Around this time last year, I started taking a look at prospects whose early-season performance had their dynasty stocks on the rise. While it’s awfully early to be diving into minor league stat lines, it’s not an exercise completely devoid of merit. You may well miss more than you hit, but last year’s early-June leaderboard mining revealed prospects such as Jacob Nottingham, Trey Mancini, and Cody Reed as prospects whose value was changing dramatically.
I hope it goes without saying that you should always try to pair stat line scouting with actual reports if you can find the information. To that end, you should definitely be reading the amazing work done by our prospect team: daily minor league updates, Monday morning ten packs, eyewitness accounts, notes from the field, chats, mailbag Q&A’s. It’s quite staggering how prolific they are as a unit, and how much my dynasty game has improved by soaking it all in.
Prolific as they are, though, there is a significant early adoption advantage in the prospect acquisition game, especially in deeper leagues. You might not have time to wait for scouting reports to hit the public domain. Turning over the bottom of a dynasty roster is important in leagues of all sizes. This time of year – when new rebuilders are born out of slow starts – can be a crucial time for upgrading your farm system. So, hit those leaderboards and make some adds if you have the roster spots to do so. Just be sure to flip again if you see a report down the line that doesn’t quite match what the numbers alone tell you.
I covered five High-A guys a couple weeks ago. Here are a few candidates from the Low-A ranks:
Luis Arraez, 2B, Cedar Rapids Kernels (Twins)
I’m not going to lie and say I knew anything about Arraez before I started doing research for this piece, but he caught my eye pretty quickly for a couple reasons. First and foremost, Arraez turned 19 years old shortly after Opening Day, and is one of the youngest players in Low-A. Age relative to the level is one of the most important data points to consider when you’re stat line scouting, and looking at the performance of the youngest players in any league is a good way to identify prospects with quick helium. It’s how, for example, I spotted an 18-year-old Ruddy Giron early last season. Because of the suddenness of the ascension and the distance from Low-A to the majors, the success isn’t always lasting, but on-field performance at a young age is oftentimes a good indicator. In addition to his age, Arreaz has managed some eye-popping (in a good way) strikeout numbers as a pro. In the Gulf Coast League last year, Arreanz struck out in just ten of his 233 plate appearances, an absurd 4.3 percent rate. He’s topped that raw number already in 2016, something you’d expect given the jump in competition level. Still, nobody is going to complain about a 10.7 strikeout rate, considering he’s hitting .328 and has walked only one fewer time than he’s whiffed. Listed at 5-foot-10 and 155 pounds, calling Arraez slight might be overselling it. Because of his size and zero track record of hitting for power, there’s a good chance his stick won’t play at the higher levels, but Arraez is worth monitoring for now because of what he’s accomplishing at such a young age.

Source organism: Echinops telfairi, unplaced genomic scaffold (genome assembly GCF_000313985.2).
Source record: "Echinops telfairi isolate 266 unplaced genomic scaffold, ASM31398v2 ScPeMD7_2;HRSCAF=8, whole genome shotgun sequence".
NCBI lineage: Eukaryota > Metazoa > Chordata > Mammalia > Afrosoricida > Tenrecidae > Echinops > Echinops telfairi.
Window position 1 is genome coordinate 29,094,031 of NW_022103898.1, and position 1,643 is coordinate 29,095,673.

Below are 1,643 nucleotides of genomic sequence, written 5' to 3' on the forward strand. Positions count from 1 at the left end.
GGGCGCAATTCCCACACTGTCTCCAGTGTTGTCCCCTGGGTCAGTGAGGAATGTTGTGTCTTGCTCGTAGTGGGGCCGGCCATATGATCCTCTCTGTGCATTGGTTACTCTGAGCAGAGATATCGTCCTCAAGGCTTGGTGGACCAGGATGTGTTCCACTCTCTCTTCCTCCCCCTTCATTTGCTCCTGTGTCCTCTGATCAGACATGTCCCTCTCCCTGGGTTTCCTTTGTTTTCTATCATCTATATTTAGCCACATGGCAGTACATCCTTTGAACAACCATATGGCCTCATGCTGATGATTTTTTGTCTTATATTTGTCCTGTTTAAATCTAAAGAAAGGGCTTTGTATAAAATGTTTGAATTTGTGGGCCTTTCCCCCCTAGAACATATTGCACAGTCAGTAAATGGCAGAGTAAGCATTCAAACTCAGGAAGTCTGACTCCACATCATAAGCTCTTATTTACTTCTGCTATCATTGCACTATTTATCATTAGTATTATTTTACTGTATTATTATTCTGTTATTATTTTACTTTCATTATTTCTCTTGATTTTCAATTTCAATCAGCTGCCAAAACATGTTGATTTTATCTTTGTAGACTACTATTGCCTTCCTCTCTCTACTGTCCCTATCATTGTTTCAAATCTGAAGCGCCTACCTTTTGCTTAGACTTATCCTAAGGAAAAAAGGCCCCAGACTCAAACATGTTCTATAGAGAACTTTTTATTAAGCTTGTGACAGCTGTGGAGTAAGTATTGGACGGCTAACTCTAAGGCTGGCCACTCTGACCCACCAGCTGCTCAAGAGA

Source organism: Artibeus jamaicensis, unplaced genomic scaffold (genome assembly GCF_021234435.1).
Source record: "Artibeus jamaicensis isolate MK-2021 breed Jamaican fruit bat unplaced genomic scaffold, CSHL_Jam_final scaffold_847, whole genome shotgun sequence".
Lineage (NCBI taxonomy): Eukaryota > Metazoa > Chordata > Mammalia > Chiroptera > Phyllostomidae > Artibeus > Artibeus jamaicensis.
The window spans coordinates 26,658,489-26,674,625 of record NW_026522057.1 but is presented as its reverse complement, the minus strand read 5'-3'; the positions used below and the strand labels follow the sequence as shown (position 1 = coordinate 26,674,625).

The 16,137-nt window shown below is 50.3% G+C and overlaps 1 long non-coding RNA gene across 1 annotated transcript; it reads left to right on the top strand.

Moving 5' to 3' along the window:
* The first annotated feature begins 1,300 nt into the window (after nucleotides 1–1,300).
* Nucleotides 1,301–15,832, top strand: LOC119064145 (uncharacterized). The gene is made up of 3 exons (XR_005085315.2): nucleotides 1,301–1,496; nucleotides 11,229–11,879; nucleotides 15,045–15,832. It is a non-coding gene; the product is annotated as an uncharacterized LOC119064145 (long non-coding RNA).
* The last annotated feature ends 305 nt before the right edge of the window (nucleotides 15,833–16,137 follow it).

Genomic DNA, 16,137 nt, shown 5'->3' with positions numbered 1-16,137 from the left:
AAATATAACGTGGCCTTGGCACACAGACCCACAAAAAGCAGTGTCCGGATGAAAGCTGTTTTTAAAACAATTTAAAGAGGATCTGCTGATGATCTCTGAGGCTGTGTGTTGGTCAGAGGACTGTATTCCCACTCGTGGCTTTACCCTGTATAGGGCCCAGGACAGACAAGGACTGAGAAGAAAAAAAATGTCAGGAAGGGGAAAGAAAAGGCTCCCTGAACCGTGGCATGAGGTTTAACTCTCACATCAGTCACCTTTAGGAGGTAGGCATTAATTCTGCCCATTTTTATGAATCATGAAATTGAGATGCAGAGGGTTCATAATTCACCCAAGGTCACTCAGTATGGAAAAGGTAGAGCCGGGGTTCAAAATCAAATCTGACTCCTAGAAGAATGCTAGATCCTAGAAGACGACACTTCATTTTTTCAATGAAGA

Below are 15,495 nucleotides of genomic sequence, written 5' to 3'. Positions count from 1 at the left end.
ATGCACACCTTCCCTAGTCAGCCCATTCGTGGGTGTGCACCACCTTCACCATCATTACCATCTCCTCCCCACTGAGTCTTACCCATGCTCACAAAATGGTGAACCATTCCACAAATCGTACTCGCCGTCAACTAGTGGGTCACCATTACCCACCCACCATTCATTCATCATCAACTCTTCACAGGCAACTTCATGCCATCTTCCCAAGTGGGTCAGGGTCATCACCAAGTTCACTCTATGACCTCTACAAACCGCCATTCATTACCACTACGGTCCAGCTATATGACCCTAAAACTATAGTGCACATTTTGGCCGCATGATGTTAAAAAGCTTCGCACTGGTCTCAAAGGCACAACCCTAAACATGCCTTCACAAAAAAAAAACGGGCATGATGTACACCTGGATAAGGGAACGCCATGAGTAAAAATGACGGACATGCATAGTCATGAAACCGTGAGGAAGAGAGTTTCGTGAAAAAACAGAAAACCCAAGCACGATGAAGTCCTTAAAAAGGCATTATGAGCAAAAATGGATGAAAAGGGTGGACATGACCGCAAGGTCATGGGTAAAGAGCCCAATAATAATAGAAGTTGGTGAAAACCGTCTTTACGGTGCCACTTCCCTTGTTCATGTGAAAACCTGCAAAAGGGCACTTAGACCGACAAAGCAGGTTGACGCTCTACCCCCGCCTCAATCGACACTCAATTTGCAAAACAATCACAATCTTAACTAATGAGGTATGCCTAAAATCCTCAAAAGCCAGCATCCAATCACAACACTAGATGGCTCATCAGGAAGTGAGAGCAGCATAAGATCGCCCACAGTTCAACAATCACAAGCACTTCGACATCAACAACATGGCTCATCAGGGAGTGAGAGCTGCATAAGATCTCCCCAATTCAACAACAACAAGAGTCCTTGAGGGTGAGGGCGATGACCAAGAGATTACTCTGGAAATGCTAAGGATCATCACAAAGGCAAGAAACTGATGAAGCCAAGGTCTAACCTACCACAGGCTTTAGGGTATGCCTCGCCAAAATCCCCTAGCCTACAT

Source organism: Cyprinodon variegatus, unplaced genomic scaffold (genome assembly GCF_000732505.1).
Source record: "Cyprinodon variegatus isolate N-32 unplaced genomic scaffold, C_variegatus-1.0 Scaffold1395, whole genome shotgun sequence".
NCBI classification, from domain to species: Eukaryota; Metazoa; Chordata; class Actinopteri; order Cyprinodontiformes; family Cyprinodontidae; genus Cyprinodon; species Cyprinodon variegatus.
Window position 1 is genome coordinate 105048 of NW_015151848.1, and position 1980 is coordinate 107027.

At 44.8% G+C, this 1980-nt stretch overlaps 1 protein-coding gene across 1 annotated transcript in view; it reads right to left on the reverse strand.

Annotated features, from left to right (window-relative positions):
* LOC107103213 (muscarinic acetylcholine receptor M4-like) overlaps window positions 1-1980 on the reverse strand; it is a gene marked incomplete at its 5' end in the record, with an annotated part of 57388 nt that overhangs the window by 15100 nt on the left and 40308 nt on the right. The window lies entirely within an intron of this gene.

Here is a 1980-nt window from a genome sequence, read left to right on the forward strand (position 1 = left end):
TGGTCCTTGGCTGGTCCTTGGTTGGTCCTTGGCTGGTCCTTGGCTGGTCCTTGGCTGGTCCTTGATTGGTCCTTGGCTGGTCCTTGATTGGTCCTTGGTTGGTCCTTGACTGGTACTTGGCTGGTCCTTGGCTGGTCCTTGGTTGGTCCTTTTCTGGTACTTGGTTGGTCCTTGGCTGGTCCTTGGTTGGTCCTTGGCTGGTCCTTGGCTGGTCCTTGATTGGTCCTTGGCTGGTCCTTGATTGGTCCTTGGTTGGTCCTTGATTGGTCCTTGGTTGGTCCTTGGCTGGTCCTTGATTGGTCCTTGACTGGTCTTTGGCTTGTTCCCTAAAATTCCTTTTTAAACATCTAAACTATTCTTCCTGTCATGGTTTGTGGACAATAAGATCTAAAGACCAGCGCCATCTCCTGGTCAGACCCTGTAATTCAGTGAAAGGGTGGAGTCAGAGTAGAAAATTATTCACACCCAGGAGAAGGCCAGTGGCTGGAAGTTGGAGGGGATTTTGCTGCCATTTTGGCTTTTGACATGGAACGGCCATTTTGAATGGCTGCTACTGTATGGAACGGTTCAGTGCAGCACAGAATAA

Thairo Estrada, 2B/SS, Charleston RiverDogs (Charleston)
Estrada has played all over the infield this year, which would lend some credence to his future as a utility-man if his offensive game hadn’t also seemingly taken a step forward. Estrada has always made a little more solid contact than you might expect from his small frame, and his five 2016 dingers are three more than he hit in a full New York-Penn season last year. Some of that is certainly luck, as the five home runs represent more than half of his extra-base hits, but it’s an encouraging sign that two of the five have gone the opposite way. Another plus for our game is that Estrada is running more, finally using his above-average speed to swipe some bags. He has 10 steals already this year after just eight in 2015. Estrada’s fantasy value would get a boost if he can move back to shortstop full-time. He has both the glove and arm to make it work at the six spot, but has played primarily at the keystone recently to make room for last year’s first round pick, Kyle Holder. The power is likely to normalize to the gap-to-gap doubles variety, but getting to a place where you can reasonably project even 8-10 homers would change his profile considerably.
Francisco Mejia, C, Lake County Captains (Indians)